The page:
Let’s walk through it from the top.
First, we make a function, using ES6 syntax, called “sum”. It takes three arguments, x, y, and z, in parentheses. That’s the first line.
In the second line, we take those three arguments, and make an array out of them, and store them in the variable “args”.
In the next line, we use the “reduce” method on the “args” array by saying
args.reduce. The reduce method is going to take a function as an argument. Again, we’re using ES6 syntax. The function we’re using for reduce takes two arguments itself, “a” and “b”. THIS IS A TERRIBLE WAY TO NAME THESE ARGUMENTS, because “a” and “b” tells you nothing about what reduce does. “a” is the “accumulator”, or the total that gets incremented every time we process another piece of the array. “b” is the current value we’re on in the array. It might help to see it like this:
return args.reduce((accumulator, currentValue) => accumulator + currentValue, 0);}
The return value for the reduce function here is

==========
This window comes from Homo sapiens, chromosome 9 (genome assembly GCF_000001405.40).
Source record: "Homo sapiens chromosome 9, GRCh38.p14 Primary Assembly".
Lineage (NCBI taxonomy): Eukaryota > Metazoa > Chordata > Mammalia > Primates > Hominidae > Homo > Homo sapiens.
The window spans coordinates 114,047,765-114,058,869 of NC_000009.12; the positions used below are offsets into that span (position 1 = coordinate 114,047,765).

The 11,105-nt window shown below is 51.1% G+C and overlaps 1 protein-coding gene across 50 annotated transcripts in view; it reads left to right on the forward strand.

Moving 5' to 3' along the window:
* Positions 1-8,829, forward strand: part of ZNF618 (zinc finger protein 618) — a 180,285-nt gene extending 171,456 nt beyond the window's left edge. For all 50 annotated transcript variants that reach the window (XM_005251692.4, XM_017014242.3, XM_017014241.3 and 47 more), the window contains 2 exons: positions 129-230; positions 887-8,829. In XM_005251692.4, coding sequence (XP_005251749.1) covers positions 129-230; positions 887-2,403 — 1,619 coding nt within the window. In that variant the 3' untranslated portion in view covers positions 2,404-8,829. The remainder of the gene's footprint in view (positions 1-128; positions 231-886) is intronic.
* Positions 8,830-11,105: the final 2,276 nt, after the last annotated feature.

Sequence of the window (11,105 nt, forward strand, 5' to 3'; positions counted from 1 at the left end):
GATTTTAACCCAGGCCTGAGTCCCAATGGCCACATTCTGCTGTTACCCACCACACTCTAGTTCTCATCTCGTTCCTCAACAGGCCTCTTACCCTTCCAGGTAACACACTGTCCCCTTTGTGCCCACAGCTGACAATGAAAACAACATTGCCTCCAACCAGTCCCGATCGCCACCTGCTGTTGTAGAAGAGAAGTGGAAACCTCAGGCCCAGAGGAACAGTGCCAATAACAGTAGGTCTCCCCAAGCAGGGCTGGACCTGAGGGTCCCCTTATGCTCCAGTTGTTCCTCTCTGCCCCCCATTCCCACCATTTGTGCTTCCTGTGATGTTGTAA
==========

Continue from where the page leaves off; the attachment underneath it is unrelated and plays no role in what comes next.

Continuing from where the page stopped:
a + b, so for every item in the array, we’re going to add that item to the accumulator. When we’re done, what we’re left with is a single value that gets returned. The 0 is the starting value for the accumulator.
In this case, we’re calling
sum(1, 2, 3). 1, 2, and 3 are the x, y, and z that get sent to the reduce function.
Step by step, here’s how it works.
The accumulator starts at zero. Our first value in the array is 1. So we add 1 and 0, for a total of 1.
Our accumulator is now 1, and we move to the next value in the array.
The next value is 2, so we add the accumulator, which is 1, and 2, to get 3.
Now our accumulator is 3.
Add accumulator and the next number in the array.
3 + 3 = 6
We’ve now gone through the whole array, so our final return value is 6.
Last of all, we print the value of sum(1, 2, 3) to the console so we can see the answer.